Rigby’s Bier Keller, Liverpool, 1968

In the 1960s and 70s German-style beer cellars were all the rage in Britain popping up everywhere from Blackpool to central London, and Liverpool did not miss out on the trend.

We’ve touched on this subject a few times including in an article on theme pubs for CAMRA last year and in 20th Century Pub. Just recently we wrote a substantial article, also for CAMRA, which we expect to appear in the next issue of BEER magazine. This post, however, zooms in one one one example via an article in the in-house magazine of the Tetley Walker brewery group for autumn 1969.

Cover of the magazine.

Rigby’s on Dale Street is a famous Liverpool pub now run by Okell’s of the Isle of Man. In 1968, however, it was part of the Allied Breweries empire managed under as part of the Walker Cain sub-group. Just before Christmas that year Rigby’s newest feature, a Bierkeller, was unveiled in the low-beamed cellar:

Much of the character of the keller was already there, for the old cellars of Rigby’s still have their ancient flagstone floors, original cast iron stanchions and stone block walls… To this existing setting were added girls in traditional Bavarian costume to serve the drinks, long beech tables and benches — four tons of timber went into their making — German poster on the walls and two doors marked Damen and Herren.

The Keller

It’s sometimes hard to tell how seriously breweries took this kind of thing. Sometimes it seemed to be a sincere effort to evoke a German atmosphere — don’t forget, many British drinkers at this point had actually been to Germany thanks to the war and the subsequent cold war — while others were… less so. Rigby’s was certainly an example of the former perhaps because Liverpool in particular had strong German connections (think of the Beatles in Hamburg) and a fairly substantial reverse traffic with enough Germans in Liverpool to warrant their own church from 1960. There was also a permanent German consulate and it was the commercial attache, H.C. von Herwarth, who opened Rigby’s Bierkeller and “drew the first stein of lager”.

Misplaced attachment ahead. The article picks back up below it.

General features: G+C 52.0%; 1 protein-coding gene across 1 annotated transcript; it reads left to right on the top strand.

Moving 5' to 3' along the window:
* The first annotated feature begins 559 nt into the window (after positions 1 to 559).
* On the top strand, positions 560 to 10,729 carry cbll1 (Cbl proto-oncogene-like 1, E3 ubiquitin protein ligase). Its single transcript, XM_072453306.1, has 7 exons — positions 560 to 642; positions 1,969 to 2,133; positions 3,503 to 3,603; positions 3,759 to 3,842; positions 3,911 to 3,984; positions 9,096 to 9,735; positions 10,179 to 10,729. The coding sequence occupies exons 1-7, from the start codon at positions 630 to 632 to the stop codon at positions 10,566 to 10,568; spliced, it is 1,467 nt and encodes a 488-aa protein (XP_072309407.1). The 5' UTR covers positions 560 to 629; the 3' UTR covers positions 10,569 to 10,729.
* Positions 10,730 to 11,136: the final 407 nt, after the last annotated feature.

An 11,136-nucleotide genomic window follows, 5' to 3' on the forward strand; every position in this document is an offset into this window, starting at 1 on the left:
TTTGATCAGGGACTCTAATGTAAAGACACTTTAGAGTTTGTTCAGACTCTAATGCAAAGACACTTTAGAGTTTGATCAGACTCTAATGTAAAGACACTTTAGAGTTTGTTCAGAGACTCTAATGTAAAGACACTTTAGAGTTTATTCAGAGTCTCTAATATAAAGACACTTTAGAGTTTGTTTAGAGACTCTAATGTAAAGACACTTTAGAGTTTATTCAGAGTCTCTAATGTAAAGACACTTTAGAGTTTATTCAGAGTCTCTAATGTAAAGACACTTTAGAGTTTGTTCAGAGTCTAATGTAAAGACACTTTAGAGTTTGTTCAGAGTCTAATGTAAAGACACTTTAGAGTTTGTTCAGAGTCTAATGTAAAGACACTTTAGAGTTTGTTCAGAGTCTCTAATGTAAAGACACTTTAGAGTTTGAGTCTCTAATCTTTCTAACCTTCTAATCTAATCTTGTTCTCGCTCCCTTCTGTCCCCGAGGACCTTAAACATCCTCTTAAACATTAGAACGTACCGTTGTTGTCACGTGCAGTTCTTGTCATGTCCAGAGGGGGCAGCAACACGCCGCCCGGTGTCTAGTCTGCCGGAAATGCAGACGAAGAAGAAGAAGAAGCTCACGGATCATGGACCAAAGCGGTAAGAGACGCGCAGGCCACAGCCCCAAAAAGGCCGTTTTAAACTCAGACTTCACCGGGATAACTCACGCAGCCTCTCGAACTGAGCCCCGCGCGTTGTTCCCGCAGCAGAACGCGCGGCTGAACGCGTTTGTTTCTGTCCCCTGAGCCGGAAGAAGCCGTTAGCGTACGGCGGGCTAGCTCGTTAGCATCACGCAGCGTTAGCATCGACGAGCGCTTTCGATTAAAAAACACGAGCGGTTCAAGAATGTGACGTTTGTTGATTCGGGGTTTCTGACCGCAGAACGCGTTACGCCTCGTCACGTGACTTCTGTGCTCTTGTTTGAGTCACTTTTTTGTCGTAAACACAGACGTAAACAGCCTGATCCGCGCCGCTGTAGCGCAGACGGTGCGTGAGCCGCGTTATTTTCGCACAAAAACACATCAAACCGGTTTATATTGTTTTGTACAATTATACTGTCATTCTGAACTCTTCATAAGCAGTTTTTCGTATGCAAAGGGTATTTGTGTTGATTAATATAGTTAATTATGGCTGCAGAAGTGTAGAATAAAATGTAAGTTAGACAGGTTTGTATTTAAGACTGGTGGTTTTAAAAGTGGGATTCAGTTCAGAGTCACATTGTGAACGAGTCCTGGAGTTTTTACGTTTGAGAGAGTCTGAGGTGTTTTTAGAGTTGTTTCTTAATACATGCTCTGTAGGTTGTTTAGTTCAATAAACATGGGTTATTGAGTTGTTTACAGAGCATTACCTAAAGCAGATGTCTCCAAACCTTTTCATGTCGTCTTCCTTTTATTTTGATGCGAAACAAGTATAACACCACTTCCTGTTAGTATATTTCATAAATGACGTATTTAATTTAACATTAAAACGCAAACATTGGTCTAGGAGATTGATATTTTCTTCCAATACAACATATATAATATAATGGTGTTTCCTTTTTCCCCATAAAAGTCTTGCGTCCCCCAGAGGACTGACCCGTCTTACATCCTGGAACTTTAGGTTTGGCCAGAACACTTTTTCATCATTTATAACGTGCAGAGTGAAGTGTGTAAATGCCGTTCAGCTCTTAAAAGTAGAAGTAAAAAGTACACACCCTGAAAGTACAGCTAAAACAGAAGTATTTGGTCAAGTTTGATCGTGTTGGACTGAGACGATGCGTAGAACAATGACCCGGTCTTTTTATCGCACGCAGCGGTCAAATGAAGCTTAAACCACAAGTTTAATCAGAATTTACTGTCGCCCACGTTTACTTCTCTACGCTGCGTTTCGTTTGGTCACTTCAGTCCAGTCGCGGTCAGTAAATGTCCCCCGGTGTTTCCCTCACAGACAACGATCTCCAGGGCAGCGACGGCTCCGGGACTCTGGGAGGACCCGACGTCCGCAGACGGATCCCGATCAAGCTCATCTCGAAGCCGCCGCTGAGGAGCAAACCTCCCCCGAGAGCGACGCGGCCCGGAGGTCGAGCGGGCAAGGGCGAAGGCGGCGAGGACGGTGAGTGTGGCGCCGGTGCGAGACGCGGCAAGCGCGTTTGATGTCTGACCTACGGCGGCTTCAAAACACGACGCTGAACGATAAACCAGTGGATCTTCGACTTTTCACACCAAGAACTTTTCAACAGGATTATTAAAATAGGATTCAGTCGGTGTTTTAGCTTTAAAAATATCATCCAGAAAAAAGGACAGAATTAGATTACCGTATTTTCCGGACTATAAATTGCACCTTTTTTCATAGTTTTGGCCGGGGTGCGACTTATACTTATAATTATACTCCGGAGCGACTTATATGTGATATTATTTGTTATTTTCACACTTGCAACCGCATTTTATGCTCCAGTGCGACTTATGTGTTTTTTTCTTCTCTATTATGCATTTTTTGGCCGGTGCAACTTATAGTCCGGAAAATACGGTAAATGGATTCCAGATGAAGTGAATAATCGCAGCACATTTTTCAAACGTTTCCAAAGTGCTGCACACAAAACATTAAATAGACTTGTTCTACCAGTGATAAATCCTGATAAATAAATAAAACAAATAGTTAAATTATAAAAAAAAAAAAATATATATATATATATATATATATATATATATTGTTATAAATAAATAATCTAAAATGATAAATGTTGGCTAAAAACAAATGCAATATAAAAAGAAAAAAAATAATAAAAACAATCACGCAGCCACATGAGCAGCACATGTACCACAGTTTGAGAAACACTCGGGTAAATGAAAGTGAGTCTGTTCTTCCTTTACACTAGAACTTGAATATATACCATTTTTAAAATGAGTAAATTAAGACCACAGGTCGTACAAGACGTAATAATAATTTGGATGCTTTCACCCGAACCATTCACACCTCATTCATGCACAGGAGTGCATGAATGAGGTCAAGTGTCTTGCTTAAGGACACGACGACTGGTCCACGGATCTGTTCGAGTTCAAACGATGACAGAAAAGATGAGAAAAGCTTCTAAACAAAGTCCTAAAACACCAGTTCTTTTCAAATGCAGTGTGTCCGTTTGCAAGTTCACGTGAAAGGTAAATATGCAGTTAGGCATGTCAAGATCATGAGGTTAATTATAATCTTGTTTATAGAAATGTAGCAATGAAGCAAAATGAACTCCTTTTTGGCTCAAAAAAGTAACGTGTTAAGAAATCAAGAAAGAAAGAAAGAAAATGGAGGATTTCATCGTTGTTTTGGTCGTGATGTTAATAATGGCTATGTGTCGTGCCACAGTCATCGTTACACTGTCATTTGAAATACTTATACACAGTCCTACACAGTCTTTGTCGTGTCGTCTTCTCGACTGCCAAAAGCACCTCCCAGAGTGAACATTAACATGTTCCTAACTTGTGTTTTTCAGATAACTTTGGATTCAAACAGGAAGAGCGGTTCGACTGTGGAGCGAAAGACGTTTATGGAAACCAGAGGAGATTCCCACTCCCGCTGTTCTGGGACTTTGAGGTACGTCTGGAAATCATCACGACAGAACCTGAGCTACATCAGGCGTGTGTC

Revellers.
Opening night at Rigby’s Bierkeller. Those aren’t Bavarian hats.

But Rigby’s German-flavoured venture had another advantage: the licensee was one John Burchardt:

Mr Burchardt came to England as a prisoner of war in 1946. He worked on farms in this country and he liked living here so much that when he was released and was given the option of returning to his country…. he decided to come back and take a civilian job…. He married an English girl and Mr and Mrs Burchardt have a family of four boys.

A family photograph.
The Burchardts.

For once, we have been able to gather a bit more biographical information about the nameless spouse: Mrs Burchardt was called Edith and was born in Wales in 1932. The same source tells us that John was actually called Werner and was born in Dortmund but perhaps grew up in Danzig (now Gdańsk, Poland) which might be why he didn’t want to go home. And another perhaps: he may have ended up in Liverpool because of family connections as one Otto Burchardt was appointed consul to the King of Prussia in Liverpool in 1841 and was buried there when he died in 1882.

But, back to pubs: John Burchardt told the reporter for TW magazine that he didn’t see much difference between running a Bavarian Bierkeller and an English pub like the one upstairs. Here’s the public bar in a shot taken, we think, from just about exactly where we sat when we visited in 2016:

Pub interior

We don’t know yet what became of Rigby’s Bierkeller but, based on our research into others, we’d guess it slowly went downmarket and became less German before folding in the late 1970s. (The standard pattern.)

But if you know otherwise, or remember drinking there during its Germanicised phase, do comment below or drop us a line.

Definite Scope: Dodgy Draymen, mid-1960s